We spend most of our time talking about restaurants that open here in Dublin but it is important to remember that for every new venue opening there is more than likely one closing. You probably remember Munchies on the corner of South William Street and the fact that their landlord literally just locked them out from one day to the next. The same thing happened to me once (working for Conrad Gallagher as a chef) and there is no for finite way to find out that you have lost your job than not being able to get into your place of work in the morning.
People look at places charging a tenner for something and think the restaurant must make a shit tonne of profit. The reality is very different; many restaurants struggle to keep the lights on. Good chefs, fancy equipment and serving staff all cost a lot of money. I don't know any of the numbers behind Munchies closing but I do know that selling sandwiches (mostly only eaten at lunch time) just 50 yards from the most expensive real estate in Dublin, obviously wasn't a business that was going to work. The trend that we are starting to see now are places that are open nearly all day serving lots of different food. The 2 best examples are Super Miss Sue and Cinnamon. The kitchen is working all day serving lots of different types of customers and the till keeps ringing all day long. This week another spot like this emerged that sells meat focused sandwiches at lunch time and switches to a sort of cafe that does Wine & Charcuterie in the evenings. I'd expect that the landlord has pocketed himself a nice increase in rents and everybody is a winner bar the people who worked at and owned Munchies.
Meet & Meat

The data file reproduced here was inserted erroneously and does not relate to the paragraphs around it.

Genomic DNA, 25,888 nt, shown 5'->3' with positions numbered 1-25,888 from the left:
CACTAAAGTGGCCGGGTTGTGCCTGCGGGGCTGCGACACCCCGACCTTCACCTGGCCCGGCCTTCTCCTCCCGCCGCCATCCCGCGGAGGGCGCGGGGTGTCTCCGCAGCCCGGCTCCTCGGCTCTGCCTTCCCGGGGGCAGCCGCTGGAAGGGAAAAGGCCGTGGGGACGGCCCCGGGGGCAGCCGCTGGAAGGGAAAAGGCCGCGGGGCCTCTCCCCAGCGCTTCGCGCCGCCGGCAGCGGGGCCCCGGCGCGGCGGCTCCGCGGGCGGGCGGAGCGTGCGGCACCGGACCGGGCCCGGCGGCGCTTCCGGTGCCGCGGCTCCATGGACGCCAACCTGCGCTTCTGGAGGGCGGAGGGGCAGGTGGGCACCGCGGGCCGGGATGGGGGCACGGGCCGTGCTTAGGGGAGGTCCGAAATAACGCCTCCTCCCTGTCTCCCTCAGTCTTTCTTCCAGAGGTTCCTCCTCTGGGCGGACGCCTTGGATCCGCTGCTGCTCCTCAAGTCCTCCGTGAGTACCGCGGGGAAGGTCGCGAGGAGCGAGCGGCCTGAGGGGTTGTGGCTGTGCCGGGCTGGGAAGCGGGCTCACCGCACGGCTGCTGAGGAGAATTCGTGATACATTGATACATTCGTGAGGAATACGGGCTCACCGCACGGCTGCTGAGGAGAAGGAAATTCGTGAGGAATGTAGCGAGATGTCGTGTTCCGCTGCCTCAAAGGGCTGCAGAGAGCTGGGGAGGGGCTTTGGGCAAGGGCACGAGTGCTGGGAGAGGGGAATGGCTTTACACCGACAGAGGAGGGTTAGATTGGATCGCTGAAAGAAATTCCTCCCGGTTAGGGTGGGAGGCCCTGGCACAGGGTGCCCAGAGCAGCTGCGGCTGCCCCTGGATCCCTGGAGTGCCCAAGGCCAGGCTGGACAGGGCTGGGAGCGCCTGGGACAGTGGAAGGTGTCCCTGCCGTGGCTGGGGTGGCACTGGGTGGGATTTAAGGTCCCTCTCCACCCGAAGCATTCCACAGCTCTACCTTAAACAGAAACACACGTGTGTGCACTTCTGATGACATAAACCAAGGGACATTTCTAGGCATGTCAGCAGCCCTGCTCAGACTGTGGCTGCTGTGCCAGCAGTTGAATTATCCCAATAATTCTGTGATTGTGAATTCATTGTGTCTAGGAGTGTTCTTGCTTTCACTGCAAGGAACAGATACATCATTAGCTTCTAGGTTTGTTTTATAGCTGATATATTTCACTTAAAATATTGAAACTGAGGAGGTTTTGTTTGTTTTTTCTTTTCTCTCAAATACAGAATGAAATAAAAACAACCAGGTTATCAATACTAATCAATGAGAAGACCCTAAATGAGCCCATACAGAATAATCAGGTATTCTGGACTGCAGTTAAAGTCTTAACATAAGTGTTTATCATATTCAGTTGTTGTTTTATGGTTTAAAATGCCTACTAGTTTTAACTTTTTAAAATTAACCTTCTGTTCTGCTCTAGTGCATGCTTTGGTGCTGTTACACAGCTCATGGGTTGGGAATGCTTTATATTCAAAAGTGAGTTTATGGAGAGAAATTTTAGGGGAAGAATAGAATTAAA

What drew me here were the sambos and especially the roast joint of the day. Hot beef sambos seemed to go out of fashion in Dublin but thank fuck they have returned and the idea of having a different joint will keep people coming back. I was all out of luck because they had run out. Hardly surprising, though, it being 3 o'clock. I had to do with a chicken and stuffing number. Great bread and some of the other sambos did look super. Washed down with a healthy juice and a slice of cheesecake it was a pretty steep 18 euro. Would I say they were drastically better than Muchies was before? Not really. Maybe slightly. The branding is slicker. They have a fire and loads of other nice touches. They have hams hanging in the windows and even though there has clearly been lots of planning sessions about how to make this look more authentic as a tourist you could just about believe it had been there for 25 years. The night food does look class and they'll clean up because all decent places on South William Street do.
Restaurants come and go and Munchies was in that spot for 25 years. It must have been gut wrenching for them to leave but that's just the evolution of the restaurant industry. I wasn't blown away (it was only their first week) by the sambos in here but they have all the right ingredients to be on that corner for the next quarter of a century. They certainly have an improved business plan and pricing to do so.